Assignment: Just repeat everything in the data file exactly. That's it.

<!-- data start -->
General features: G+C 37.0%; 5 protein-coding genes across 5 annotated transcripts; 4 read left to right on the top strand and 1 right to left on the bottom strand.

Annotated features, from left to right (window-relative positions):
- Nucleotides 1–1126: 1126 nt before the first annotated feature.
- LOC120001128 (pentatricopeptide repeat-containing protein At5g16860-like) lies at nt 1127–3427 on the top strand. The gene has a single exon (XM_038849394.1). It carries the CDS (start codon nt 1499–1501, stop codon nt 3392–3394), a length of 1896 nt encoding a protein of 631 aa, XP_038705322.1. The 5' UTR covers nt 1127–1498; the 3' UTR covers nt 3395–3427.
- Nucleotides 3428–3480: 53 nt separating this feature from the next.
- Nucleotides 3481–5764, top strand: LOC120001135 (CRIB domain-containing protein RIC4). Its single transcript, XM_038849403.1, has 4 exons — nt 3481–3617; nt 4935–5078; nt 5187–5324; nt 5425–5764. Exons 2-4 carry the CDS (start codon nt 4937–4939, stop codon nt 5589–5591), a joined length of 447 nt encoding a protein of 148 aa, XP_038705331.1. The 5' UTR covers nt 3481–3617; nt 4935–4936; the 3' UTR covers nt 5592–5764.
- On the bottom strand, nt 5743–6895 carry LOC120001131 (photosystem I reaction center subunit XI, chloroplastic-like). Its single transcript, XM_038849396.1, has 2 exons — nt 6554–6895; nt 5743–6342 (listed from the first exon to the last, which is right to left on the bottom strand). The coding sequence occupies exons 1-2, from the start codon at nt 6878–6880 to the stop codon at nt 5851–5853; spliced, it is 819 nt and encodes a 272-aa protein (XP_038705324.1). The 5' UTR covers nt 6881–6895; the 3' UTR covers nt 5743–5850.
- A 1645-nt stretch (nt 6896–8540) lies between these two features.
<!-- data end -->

General features: G+C 37.0%; 5 protein-coding genes across 5 annotated transcripts; 4 read left to right on the top strand and 1 right to left on the bottom strand.

Annotated features, from left to right (window-relative positions):
- Nucleotides 1–1126: 1126 nt before the first annotated feature.
- LOC120001128 (pentatricopeptide repeat-containing protein At5g16860-like) lies at nt 1127–3427 on the top strand. The gene has a single exon (XM_038849394.1). It carries the CDS (start codon nt 1499–1501, stop codon nt 3392–3394), a length of 1896 nt encoding a protein of 631 aa, XP_038705322.1. The 5' UTR covers nt 1127–1498; the 3' UTR covers nt 3395–3427.
- Nucleotides 3428–3480: 53 nt separating this feature from the next.
- Nucleotides 3481–5764, top strand: LOC120001135 (CRIB domain-containing protein RIC4). Its single transcript, XM_038849403.1, has 4 exons — nt 3481–3617; nt 4935–5078; nt 5187–5324; nt 5425–5764. Exons 2-4 carry the CDS (start codon nt 4937–4939, stop codon nt 5589–5591), a joined length of 447 nt encoding a protein of 148 aa, XP_038705331.1. The 5' UTR covers nt 3481–3617; nt 4935–4936; the 3' UTR covers nt 5592–5764.
- On the bottom strand, nt 5743–6895 carry LOC120001131 (photosystem I reaction center subunit XI, chloroplastic-like). Its single transcript, XM_038849396.1, has 2 exons — nt 6554–6895; nt 5743–6342 (listed from the first exon to the last, which is right to left on the bottom strand). The coding sequence occupies exons 1-2, from the start codon at nt 6878–6880 to the stop codon at nt 5851–5853; spliced, it is 819 nt and encodes a 272-aa protein (XP_038705324.1). The 5' UTR covers nt 6881–6895; the 3' UTR covers nt 5743–5850.
- A 1645-nt stretch (nt 6896–8540) lies between these two features.